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Publication numberUS7111322 B2
Publication typeGrant
Application numberUS 10/309,896
Publication dateSep 19, 2006
Filing dateDec 5, 2002
Priority dateDec 5, 2002
Fee statusPaid
Also published asUS20040109568, WO2004054155A2, WO2004054155A3
Publication number10309896, 309896, US 7111322 B2, US 7111322B2, US-B2-7111322, US7111322 B2, US7111322B2
InventorsRoyce E. Slick, Joseph Yang, William Zhang
Original AssigneeCanon Kabushiki Kaisha
Export CitationBiBTeX, EndNote, RefMan
External Links: USPTO, USPTO Assignment, Espacenet
Automatic generation of a new encryption key
US 7111322 B2
Abstract
A device (such as a printer or a network device that may be connected to the printer) that is connected to a network and which performs secure operations using an existing encryption keypair maintained within the device, generates a new encryption keypair within the device by receiving a request from another device on the network to provide an encryption key of the existing encryption keypair to the another device. In response to the request, the device determines whether an encryption key of the existing encryption keypair within the device is valid. In a case where it is determined that the encryption key of the existing encryption keypair is invalid, the device automatically deletes each key of the existing encryption keypair from the device, generates a new encryption keypair within the device and stores the new encryption keypair in the device. The device then provides a new encryption key corresponding to the requested encryption key of the new encryption keypair to another device.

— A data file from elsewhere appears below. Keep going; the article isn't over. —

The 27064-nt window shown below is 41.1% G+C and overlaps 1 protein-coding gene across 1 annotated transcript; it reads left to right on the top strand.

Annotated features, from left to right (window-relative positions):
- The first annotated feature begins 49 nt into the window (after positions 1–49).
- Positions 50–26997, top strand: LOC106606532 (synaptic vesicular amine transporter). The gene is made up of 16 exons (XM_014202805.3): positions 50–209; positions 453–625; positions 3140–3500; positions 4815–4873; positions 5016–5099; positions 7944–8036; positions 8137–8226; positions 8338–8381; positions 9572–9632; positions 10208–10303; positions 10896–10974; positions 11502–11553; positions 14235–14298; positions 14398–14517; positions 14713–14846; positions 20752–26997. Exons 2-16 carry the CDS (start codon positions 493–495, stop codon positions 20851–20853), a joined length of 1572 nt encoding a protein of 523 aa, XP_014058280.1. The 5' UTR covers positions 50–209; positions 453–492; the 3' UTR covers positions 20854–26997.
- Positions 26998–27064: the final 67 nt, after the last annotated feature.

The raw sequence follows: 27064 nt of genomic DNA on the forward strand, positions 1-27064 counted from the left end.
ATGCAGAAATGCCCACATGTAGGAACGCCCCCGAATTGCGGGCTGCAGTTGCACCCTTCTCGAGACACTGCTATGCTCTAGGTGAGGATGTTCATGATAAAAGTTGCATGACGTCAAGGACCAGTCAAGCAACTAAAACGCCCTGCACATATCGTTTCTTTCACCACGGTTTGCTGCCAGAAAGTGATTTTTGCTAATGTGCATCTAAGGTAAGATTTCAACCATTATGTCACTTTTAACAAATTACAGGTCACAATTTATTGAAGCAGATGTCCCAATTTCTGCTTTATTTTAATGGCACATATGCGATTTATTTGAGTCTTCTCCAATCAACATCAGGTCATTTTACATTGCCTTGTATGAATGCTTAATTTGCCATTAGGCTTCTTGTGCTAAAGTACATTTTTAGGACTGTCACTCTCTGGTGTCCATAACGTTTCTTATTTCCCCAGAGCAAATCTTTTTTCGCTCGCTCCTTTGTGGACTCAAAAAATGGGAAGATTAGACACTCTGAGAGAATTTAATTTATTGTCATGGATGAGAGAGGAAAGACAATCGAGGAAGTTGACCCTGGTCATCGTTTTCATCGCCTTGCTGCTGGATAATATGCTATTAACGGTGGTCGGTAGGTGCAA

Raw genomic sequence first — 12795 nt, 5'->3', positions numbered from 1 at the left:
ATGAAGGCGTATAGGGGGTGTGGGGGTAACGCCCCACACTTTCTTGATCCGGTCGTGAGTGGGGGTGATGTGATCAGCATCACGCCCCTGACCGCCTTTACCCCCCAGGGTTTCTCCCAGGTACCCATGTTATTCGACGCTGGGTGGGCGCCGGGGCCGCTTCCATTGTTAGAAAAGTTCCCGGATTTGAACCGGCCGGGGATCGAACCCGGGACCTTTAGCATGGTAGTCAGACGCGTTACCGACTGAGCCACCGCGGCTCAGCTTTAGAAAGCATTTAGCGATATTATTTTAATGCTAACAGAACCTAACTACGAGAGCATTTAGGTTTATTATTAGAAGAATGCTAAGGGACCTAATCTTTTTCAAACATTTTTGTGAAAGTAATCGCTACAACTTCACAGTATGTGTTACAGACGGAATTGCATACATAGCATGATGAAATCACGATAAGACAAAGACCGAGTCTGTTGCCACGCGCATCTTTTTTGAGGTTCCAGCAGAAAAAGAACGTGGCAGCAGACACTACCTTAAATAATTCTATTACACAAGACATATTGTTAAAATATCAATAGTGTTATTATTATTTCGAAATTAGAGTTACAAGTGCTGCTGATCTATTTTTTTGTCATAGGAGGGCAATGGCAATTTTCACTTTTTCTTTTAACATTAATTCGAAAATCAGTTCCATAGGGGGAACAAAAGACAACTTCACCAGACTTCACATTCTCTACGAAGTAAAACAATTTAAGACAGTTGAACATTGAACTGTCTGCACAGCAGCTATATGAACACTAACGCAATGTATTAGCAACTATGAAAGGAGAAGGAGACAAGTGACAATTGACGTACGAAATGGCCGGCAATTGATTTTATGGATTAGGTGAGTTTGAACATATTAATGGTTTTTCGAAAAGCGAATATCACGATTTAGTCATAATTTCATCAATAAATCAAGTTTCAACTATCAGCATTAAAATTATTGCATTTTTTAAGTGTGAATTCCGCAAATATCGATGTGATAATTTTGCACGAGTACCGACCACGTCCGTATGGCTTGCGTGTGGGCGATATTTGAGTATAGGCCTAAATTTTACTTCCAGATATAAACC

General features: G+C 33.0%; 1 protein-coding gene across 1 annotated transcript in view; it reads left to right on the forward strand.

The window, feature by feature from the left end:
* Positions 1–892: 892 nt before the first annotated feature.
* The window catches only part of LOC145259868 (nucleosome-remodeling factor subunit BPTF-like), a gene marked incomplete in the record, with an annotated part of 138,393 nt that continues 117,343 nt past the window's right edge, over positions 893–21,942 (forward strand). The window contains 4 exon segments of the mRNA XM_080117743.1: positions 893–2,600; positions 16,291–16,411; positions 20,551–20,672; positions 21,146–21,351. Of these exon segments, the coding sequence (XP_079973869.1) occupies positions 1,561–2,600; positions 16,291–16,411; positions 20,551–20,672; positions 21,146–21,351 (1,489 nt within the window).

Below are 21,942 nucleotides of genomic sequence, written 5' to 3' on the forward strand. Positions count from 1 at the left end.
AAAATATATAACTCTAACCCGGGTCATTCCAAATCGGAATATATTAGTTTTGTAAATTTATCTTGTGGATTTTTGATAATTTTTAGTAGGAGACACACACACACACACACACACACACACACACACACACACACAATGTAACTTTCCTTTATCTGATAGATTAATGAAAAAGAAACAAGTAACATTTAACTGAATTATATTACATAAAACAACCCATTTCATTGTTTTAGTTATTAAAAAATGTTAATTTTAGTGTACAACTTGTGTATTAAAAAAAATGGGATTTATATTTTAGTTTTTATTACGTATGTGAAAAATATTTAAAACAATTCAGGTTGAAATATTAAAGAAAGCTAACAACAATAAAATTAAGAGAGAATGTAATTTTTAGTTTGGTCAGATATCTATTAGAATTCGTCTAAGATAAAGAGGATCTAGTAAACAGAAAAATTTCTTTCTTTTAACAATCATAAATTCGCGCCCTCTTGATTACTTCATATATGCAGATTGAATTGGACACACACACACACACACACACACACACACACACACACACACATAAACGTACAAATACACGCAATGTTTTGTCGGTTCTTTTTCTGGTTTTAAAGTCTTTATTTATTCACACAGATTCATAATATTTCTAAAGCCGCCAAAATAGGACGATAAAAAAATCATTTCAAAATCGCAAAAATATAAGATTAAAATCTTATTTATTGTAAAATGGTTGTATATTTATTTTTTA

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Claims(78)
1. A method of generating a new encryption keypair within a device that is connected to a network and which performs secure operations using an existing encryption keypair maintained within the device, comprising the steps of:
receiving a request from another device on the network to provide an encryption key of the existing encryption keypair to the another device;